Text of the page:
Current research shows an explosion in the amount of time children in the US are spending in front of the TV and other “screens” on a typical day, 7 days a week. While in a 2004 young people, ages 8-18, spent an average of nearly 6.5 hours a day consuming media, in 2009 the level in creased by one hour and 17 minutes per day, with children and teens often using more than one form of media at a time according to a 2010 Kaiser Family Foundation Report[i] (not counting texting or talking on cell phones!).
What are children and adolescents doing in front of screens? Multitasking. The researchers, who studied over 2,000 young people across the US, point out that days of simply watching TV without other gadgets coming into play are long gone. Mobile phones and online media have proliferated over the years, with smart phones serving as a content delivery system. The upshot is that young people today have more opportunities to consume media than ever before, packing more experiences into the day—anytime, anywhere-- than we’d have thought possible a mere decade ago. More homes than ever have Internet access; more young people own their own cell phones than ever before.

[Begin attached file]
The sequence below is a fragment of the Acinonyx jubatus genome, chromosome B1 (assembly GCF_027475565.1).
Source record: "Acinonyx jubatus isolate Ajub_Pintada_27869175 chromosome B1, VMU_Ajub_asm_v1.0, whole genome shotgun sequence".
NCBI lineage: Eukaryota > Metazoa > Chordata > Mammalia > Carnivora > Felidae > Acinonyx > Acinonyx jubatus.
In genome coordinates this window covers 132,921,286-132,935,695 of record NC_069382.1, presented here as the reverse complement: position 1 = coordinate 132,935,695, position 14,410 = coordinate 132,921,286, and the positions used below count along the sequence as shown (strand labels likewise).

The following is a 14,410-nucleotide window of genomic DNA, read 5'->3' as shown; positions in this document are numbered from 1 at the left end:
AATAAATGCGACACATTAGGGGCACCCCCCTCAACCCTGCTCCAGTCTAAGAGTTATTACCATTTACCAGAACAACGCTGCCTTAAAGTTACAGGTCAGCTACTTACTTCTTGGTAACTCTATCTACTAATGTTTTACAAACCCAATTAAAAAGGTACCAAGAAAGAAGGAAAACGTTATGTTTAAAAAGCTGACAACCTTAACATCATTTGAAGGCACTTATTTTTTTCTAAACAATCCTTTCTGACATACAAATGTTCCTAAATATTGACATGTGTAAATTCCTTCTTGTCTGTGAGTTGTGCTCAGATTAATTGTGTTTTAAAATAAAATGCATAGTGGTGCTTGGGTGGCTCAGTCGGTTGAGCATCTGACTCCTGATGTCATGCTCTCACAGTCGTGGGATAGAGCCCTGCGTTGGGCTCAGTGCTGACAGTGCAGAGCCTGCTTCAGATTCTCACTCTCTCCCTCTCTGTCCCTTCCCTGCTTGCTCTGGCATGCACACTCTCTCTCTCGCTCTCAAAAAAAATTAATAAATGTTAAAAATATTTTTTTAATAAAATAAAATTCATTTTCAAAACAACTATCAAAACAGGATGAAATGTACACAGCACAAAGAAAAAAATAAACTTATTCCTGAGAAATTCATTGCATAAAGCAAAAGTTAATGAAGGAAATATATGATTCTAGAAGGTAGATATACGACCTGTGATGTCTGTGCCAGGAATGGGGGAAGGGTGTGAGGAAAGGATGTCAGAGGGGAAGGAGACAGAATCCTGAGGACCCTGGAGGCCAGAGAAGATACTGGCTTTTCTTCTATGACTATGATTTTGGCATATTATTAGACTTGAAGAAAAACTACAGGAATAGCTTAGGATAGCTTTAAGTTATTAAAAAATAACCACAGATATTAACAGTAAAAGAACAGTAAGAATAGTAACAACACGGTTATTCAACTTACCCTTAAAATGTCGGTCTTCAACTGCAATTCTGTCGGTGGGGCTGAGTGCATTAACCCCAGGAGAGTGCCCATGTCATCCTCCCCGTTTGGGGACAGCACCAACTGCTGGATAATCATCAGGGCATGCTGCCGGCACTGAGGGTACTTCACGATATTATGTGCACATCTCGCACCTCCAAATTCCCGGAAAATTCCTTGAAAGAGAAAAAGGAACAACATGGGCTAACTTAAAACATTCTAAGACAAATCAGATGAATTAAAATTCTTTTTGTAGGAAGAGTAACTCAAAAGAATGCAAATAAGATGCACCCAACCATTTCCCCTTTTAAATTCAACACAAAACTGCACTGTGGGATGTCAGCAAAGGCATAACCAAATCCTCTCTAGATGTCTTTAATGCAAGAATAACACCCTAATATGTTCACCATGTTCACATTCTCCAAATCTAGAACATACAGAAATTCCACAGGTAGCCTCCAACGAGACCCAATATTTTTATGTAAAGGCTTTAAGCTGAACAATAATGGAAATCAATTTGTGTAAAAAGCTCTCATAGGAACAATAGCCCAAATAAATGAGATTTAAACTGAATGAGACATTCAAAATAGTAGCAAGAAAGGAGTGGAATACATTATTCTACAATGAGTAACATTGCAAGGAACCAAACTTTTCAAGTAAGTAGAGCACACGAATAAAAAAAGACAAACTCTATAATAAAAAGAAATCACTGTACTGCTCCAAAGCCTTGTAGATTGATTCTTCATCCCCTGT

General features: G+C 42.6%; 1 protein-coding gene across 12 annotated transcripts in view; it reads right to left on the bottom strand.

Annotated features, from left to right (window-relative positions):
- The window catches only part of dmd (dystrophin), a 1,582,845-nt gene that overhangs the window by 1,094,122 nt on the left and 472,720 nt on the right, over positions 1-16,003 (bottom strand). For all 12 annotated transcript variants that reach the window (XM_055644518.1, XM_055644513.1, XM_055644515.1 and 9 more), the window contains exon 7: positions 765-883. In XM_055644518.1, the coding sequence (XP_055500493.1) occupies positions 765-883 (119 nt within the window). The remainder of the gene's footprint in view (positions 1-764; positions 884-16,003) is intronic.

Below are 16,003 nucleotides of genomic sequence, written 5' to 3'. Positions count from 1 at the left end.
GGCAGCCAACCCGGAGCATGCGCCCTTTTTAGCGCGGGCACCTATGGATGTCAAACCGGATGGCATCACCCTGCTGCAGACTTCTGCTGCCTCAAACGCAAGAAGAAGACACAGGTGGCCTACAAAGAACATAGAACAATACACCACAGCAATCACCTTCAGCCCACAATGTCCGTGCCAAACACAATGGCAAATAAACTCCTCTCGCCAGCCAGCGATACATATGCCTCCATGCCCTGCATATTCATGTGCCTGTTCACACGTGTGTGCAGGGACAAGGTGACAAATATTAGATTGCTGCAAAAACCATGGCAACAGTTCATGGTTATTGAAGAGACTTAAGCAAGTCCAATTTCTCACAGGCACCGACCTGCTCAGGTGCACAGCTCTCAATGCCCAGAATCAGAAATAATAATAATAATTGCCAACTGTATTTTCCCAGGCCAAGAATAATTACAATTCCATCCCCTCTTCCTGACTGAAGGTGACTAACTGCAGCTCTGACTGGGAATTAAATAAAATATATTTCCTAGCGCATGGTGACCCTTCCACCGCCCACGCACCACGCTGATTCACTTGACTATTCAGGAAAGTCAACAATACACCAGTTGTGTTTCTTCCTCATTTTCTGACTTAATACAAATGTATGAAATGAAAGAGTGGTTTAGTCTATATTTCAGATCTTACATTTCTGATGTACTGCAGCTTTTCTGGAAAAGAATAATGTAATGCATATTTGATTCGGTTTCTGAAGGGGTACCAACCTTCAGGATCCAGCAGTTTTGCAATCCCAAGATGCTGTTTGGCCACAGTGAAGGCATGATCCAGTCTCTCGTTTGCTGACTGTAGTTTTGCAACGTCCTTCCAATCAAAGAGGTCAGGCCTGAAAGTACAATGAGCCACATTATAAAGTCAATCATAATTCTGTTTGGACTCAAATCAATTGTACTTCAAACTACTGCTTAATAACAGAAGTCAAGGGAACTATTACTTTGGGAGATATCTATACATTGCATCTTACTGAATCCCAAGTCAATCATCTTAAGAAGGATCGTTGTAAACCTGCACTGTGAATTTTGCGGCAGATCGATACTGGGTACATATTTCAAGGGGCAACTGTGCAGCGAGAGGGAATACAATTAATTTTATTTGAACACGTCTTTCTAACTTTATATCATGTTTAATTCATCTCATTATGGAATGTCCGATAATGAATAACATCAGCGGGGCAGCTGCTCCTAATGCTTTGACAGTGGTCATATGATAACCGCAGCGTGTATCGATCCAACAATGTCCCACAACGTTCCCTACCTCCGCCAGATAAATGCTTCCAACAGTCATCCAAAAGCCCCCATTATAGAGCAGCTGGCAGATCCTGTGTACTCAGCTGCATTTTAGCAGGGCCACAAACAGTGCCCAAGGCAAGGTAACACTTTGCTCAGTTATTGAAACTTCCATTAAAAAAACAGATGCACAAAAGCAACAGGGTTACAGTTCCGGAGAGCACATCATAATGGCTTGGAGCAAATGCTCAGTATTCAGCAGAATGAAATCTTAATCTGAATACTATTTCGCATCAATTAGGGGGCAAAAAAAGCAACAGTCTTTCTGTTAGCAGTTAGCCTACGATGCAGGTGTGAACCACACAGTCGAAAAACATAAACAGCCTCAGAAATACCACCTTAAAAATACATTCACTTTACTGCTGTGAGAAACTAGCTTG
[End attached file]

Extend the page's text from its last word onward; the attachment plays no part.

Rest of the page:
Which groups of young people consume the most media? Two groups stand out. In terms of age categories, 11-14-year-olds (“tweens”) consume the most. In terms of demographics, Blacks and Hispanics showed higher levels of media use.
What are the implications for parents and educators? What types of conversations should we be having with young people about media (and multi-tasking)? What sorts of messages might they be receiving from video games and music? From TV content and movies? Let us know your thoughts on our social sites or post a comment below.
[i] Rideout, V.J., Foehr, U.G., and Roberts, D.F. (2010) Kaiser Family Foundation’s Report: “Executive Summary: Generation M2: Media in the Lives of 8-18-Year-Olds.” http://www.kff.org/entmedia/upload/8010.pdf (Accessed September 10, 2012).
Dr. Julie M. Wood is co-author of TechnoTeaching - soon to be published by Harvard Educational Press.
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